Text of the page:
DNA DATA STORAGE
As our everyday wants and needs see us increasingly reaching for tech, the days of DNA data storage may not be as far in the future as we think.
With the number of internet users growing by around one million per day by 2025 data centres (mega-store sized hubs which hold everything from ecommerce platforms to cat videos) are set to consume 1/5th of global energy produced.
This is due to the prediction that by 2020 1.7MB of data will be created per person, per second globally – adding up to a whopping 418 zettabytes (418 billion 1TB hard drives worth) in a single year – a tenfold increase compared to 2013 (equating to enough data to fill six stacks of tablets stretching to the moon).
While not all of this information needs to be saved, our current magnetic and optical binary storage systems have a finite lifespan of around a century (which we’re fast approaching) and the energy they take to maintain is huge.
The fact of the matter is that the world is producing data far faster than the capacity to store it. We’re currently facing a serious global data-storage problem which is only set to worsen, meaning we might have to get a bit pickier with what selfies we keep in future.
But not if DNA data storage takes off the way researchers believe it will.DNA ordinarily acts as the genetic instructions for the development and functionality of all living things.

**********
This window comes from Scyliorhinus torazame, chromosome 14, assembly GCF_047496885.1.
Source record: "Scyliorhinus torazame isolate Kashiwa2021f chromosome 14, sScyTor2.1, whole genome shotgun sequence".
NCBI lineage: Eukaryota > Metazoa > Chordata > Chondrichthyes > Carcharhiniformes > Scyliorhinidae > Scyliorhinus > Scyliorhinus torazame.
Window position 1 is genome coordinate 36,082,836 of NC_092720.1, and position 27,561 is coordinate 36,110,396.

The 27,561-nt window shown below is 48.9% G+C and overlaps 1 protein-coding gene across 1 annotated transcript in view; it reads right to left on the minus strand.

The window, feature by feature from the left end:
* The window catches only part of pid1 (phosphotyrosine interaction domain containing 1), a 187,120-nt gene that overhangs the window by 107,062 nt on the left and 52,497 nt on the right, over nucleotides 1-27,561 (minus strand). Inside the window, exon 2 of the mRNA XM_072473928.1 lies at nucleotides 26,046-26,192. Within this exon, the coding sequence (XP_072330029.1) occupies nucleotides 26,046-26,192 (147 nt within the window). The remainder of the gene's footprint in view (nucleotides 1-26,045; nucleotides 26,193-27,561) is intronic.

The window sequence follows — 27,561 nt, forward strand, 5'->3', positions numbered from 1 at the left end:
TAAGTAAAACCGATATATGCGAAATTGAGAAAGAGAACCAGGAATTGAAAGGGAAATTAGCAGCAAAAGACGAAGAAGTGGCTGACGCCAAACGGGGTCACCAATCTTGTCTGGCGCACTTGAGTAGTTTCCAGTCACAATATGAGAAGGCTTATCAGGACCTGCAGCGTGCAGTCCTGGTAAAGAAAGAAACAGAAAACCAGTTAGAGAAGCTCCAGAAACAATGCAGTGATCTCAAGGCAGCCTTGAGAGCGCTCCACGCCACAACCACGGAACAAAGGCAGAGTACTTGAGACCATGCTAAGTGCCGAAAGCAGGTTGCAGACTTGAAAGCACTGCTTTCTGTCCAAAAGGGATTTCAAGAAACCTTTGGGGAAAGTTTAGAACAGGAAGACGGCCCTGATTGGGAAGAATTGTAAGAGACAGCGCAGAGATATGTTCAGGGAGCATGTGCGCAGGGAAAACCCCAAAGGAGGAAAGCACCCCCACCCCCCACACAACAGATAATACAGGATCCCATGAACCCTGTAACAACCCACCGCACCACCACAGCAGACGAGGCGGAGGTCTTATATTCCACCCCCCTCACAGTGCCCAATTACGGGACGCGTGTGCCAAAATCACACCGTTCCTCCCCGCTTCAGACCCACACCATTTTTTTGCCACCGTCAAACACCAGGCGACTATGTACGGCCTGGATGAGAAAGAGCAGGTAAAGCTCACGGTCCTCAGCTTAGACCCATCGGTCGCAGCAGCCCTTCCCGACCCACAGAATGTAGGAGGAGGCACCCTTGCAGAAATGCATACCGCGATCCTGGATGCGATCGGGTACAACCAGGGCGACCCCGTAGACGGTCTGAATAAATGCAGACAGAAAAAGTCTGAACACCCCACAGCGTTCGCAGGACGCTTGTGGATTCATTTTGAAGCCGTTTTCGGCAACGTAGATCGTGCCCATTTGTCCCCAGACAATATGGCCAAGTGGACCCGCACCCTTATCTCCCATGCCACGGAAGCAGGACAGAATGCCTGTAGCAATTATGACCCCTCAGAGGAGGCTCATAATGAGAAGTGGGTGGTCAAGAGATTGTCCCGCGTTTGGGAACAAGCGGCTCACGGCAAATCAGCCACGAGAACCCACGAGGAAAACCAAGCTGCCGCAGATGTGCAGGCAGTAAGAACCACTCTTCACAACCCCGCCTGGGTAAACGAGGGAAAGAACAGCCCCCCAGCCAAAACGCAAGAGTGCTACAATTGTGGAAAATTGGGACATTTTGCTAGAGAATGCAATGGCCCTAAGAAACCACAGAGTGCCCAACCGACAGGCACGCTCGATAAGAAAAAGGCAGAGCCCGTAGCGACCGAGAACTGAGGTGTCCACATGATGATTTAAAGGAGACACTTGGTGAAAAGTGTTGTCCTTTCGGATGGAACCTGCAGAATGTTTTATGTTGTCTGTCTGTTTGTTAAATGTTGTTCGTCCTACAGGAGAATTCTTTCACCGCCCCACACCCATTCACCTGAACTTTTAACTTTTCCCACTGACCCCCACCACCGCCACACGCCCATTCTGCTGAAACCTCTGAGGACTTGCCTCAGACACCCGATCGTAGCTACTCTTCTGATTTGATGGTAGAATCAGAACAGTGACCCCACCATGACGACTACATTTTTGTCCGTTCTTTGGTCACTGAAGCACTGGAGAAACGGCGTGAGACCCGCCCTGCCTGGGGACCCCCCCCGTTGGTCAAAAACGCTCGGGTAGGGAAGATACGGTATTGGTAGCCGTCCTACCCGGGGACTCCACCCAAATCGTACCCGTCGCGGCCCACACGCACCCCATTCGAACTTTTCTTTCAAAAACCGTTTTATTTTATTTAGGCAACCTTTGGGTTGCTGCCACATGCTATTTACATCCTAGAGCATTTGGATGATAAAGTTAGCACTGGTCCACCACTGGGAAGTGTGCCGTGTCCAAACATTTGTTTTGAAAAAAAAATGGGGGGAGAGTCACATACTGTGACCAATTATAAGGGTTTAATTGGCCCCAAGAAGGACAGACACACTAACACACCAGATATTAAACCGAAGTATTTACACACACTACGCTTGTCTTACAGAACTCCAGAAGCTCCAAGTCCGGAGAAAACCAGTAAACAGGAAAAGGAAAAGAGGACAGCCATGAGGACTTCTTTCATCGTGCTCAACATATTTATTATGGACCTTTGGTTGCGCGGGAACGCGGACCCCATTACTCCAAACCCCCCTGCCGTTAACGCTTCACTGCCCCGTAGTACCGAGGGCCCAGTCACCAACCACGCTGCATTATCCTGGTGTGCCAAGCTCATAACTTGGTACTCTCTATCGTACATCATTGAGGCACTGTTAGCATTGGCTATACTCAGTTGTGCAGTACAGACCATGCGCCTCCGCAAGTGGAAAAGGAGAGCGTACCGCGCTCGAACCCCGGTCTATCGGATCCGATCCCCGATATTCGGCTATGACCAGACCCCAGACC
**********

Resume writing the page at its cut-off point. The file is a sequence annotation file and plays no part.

Holding a magnitude of information in long strings of nucleotide, of which there are four types (A, T, C & G). It may sound like something from a far-fetched sci-fi film, but DNA is already routinely sequenced (read), synthesised (written to) and accurately copied with ease.
In fact, a number of companies including Microsoft and Twist Bioscience are already working to advance DNA-storage technologies. In 2017 a group of researchers at Harvard University adopted CRISPR gene splicing technology.
This enabled them to record images of a human hand into the genome of E.coli which was read back with in excess of 90% accuracy.While researchers at the University of Washington and Microsoft Research team have developed a fully automated system for writing, storing and reading data encoded in DNA that requires much less energy than our current system.
As well as being able to store far more information in a much smaller space than the likes of memory sticks and SD cards (a data centre the size of a mega-store supermarket could be shrunk down to the size of a sugar cube), the rate of degradation of data is far slower in DNA.
Being able to reliable preserve information for centuries, rather than the mere years – or decades, at a push – that we’re used to.
And, with University of Washington and Microsoft Researchers applying our understanding of computer memory to these DNA sequences, they’ve begun to demonstrate the ability to perform “random access”.
Meaning extracting specific data once it has been input to the DNA will become a reasonably simple task.Of course, as with all new technologies, the cost and speed of reading and writing DNA needs to drop significantly if the process is to compete with electronic storage.
But even if it does not become a ubiquitous storage method, it will almost certainly be used in the generation of information at levels never seen before, as well as aiding the long-term preservation of certain types of data.
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